...and now for a 'political' statement of sorts - the first one, I guess.
As someone who has lived in four health systems (Britain, France, Germany and the U.S.A.) I find it quite amazing that there is a large chunk of the local population who do not regard the provision of basic health care as a fundamental human right, and who seem to be under the impression that the systems in Europe and Canada are inferior to the present US state of affairs. Concerning the human rights issue, I don't think everyone should have the automatic right to the most expensive treatments for every ailment they present. We're not talking about expensive, state-of-the-art health care for everybody's minor ailments here - just the basics, but with everything possible done for serious cases. That's the way it operates in other countries.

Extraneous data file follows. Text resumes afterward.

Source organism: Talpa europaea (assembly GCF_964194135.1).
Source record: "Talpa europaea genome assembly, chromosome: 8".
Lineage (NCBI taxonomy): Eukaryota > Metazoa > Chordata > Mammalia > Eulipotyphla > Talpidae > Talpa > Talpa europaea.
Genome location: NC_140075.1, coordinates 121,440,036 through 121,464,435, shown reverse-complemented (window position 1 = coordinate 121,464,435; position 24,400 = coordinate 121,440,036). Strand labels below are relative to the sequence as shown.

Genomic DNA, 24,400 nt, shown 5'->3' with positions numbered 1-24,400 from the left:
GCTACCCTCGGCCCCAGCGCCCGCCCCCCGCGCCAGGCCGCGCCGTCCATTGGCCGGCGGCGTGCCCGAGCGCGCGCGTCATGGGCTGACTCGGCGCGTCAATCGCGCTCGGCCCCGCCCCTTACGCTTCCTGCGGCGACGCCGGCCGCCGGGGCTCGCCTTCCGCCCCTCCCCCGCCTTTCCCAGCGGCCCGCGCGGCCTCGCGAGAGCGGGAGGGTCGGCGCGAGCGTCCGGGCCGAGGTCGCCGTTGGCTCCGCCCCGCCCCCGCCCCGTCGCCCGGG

Furthermore, there is a clear problem in both the American and European systems, which is a lack of incentivisation. Here's an example of cost inefficiency from personal experience here, although it could just as easily have happened in Europe. A year or so ago I visited the doctor for a benign, minor viral skin infection. He offered me the choice of two solutions: self-applied curettage (cutting the viral lesion off) or an anti-viral cream. I chose the cream and, when I picked it up at Walgreens, found it had a rather surprising co-pay of $70. The pharmacist explained that the total cost was $600 so the insurance was covering $530. further, it turns out this cream benefits only about 10% of patients (the virus goes away by itself anyway). So the choice had been between an effectively zero cost procedure and one with marginal benefit for $600, but the cost was never even considered in the discussion with the doctor. Now, I'm not saying we should cut corners in providing proven treatments for life-threatening cases, but the automatic dissociation of costs from the consideration as to what steps to take in all cases leads inexorably to inflation.